"The Chamber and the Northern Virginia business community have supported the Virginia DREAM Act because all Virginia students should have the same opportunity to attend college and become productive members of the workforce," said Jim Corcoran, president and CEO of the Fairfax County Chamber of Commerce. "We applaud the Attorney General and the legislators who have supported DACA (Deferred Action for Childhood Arrivals) and the Virginia DREAM Act and we wholeheartedly welcome today's announcement. This helps to ensure that Virginia businesses can recruit and retain top talent here in the Commonwealth. In this ever-global economy, where businesses must compete on the world's stage regularly, it makes sense for Virginia to cultivate and educate their own students, rather than turn them away when they reach college age."
"One of the priorities of the Virginia Hispanic Chamber of Commerce (VAHCC) is developing a diverse and talented workforce to ensure the future economic vitality of Virginia," says Michel Zajur, VAHCC President and CEO. "With Attorney General Herring's recognition that DACA recipients are domiciled in Virginia, these talented students who gain admission to Virginia's institutions of higher education now have the opportunity to remain in Virginia and contribute to our economy and workforce."
"The actions by the Attorney General will allow DACA students to pursue their dreams," said Del. Tom Rust, who sponsored legislation in the General Assembly to help extend an affordable education to DACA students. "Most of these young people have been raised entirely in Virginia and attend Virginia schools. They deserve the opportunity to participate as Virginians in our world class institutions of public higher education. I am pleased that the legislation I introduced during the previous two sessions brought appropriate attention to this matter."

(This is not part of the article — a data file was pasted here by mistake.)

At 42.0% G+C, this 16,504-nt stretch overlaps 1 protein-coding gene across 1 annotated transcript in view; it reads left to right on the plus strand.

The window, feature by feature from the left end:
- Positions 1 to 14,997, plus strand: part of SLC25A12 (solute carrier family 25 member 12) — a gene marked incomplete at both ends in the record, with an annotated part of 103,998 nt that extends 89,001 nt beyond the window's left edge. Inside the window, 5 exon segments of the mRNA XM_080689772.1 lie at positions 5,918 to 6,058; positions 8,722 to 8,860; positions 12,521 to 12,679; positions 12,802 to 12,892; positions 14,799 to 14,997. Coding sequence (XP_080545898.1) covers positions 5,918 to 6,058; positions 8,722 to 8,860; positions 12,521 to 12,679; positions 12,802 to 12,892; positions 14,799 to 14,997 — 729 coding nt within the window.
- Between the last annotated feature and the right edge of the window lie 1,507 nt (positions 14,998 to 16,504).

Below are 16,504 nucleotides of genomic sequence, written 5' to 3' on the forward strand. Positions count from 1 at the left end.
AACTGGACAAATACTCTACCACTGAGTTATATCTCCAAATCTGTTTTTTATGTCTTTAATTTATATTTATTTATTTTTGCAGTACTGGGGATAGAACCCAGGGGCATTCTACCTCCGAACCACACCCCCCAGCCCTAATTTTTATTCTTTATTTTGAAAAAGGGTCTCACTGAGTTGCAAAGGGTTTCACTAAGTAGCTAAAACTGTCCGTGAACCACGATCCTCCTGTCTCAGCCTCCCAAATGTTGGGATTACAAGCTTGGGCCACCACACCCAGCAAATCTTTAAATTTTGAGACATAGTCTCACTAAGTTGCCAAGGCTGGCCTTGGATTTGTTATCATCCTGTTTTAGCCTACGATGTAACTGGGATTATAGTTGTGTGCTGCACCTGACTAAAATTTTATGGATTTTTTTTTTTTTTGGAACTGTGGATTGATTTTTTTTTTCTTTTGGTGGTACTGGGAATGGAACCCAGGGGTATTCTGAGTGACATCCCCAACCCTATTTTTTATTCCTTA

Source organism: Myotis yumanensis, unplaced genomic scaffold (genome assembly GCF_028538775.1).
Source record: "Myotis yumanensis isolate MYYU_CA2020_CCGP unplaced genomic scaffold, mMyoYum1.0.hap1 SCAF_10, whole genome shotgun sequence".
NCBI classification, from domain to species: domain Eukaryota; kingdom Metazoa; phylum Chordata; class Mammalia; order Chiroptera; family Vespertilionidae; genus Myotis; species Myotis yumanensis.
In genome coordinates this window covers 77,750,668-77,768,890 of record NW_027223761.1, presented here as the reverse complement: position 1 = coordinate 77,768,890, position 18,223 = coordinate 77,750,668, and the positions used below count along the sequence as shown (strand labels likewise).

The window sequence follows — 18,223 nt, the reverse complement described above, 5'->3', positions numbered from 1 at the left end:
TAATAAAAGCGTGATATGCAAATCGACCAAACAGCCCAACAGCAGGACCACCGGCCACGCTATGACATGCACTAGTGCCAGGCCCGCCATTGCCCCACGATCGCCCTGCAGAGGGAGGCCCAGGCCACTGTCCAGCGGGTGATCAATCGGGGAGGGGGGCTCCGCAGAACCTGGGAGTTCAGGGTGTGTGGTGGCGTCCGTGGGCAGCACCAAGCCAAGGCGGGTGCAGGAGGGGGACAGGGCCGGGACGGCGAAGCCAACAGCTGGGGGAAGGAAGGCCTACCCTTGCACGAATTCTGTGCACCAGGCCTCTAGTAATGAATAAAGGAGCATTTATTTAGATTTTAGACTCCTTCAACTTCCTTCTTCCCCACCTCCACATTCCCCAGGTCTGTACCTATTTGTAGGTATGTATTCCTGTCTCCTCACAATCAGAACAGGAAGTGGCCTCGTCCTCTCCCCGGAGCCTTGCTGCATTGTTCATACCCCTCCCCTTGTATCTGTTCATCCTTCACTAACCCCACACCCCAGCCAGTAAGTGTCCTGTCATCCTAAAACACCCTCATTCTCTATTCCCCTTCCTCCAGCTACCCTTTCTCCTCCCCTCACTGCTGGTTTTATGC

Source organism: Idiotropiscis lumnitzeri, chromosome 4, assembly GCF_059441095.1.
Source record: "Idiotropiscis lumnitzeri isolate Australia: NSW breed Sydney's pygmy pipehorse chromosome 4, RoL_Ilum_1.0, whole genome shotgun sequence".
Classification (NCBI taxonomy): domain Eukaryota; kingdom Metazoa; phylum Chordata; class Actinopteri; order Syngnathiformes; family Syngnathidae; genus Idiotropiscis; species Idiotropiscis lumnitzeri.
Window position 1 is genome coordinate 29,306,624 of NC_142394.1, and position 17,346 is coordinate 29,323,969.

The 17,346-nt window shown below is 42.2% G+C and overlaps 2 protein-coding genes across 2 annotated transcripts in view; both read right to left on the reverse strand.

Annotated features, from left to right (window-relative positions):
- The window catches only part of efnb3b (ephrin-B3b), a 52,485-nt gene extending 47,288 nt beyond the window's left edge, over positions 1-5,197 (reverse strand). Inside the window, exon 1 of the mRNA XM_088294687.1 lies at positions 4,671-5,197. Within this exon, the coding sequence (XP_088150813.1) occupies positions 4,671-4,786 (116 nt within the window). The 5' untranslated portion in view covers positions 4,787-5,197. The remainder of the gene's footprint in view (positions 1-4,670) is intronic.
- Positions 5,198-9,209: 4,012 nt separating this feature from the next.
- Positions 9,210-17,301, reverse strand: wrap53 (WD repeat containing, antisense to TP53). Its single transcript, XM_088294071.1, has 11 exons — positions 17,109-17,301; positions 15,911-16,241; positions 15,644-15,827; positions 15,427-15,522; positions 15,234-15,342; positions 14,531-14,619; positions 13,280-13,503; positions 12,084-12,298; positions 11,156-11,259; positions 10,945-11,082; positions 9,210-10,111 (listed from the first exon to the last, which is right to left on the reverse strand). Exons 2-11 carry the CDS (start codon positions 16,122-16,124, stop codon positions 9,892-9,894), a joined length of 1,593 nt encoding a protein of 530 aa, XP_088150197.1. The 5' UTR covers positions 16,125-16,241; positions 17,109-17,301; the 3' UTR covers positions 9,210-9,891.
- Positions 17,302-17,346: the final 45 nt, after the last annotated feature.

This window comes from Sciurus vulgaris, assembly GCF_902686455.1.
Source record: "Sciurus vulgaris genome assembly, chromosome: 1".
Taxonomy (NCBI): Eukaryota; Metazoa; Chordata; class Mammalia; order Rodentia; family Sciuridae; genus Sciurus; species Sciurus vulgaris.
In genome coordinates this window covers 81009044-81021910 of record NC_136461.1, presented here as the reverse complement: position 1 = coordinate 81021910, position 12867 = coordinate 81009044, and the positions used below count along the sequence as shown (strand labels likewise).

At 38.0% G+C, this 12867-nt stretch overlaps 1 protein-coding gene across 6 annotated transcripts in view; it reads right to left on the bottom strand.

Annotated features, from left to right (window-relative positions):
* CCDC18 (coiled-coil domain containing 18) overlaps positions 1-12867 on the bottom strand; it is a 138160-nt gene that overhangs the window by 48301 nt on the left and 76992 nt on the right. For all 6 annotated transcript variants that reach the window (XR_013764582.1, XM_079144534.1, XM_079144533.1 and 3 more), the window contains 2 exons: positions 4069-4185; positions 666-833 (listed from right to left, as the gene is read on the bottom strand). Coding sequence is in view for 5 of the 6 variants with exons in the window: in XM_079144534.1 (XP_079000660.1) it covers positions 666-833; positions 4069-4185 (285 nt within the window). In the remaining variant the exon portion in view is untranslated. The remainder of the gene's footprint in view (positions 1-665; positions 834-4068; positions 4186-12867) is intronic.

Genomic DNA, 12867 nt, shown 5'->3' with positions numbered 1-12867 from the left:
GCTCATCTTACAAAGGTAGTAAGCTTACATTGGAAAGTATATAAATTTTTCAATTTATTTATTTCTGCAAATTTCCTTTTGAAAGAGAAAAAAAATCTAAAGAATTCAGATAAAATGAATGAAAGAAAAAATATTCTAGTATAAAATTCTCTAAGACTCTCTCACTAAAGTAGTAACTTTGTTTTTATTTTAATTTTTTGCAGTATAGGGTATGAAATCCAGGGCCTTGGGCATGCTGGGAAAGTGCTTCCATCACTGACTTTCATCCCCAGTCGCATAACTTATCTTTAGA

"I am extremely pleased that our Attorney General has determined that DACA students can be eligible for in-state tuition," said Sen. Donald McEachin, who carried a Senate bill for tuition equity. "As a Commonwealth, we want to ensure that all students who seek a higher education have a chance to attain it -- partly to help them become contributing, productive members of our communities, and partly because hardworking students simply deserve that opportunity. I am pleased that the Attorney General has joined me and my colleagues in working on this issue, and I am delighted to see our shared effort come to fruition."
"This is the right thing to do, not just from a moral perspective, but also from an economic development perspective," said Del. Alfonso Lopez.
"The importance of today's decision regarding in-state tuition qualification for those eligible for Deferred Action for Childhood Arrivals (DACA) extends far beyond those who are immediately impacted," said Dr. Robert G. Templin, president of Northern Virginia Community College. "It is a signal to all New Americans who live in Virginia that our state recognizes the importance of developing their talent for the benefit of all of Virginia, and values their potential contribution to our collective future.
"This is a historic day for our hard-working talented students and for those of us who have been fighting on their behalf," said Walter Tejada, Arlington County Board Member. "As someone who has worked at the local, state, and national level on these issues, I am proud of the action Attorney General Herring has taken and appreciate his careful consideration and analysis of the law."
"As an organizer for the undocumented immigrant movement, I have seen incredible potential become a shadow of what it could be due to a student's inability to pay hefty out-of state tuition, in addition to having financial responsibilities at home and often having to work several jobs," said Dayana Torres, president of Dreamers of Virginia and a Virginia student with DACA status currently attending George Mason University.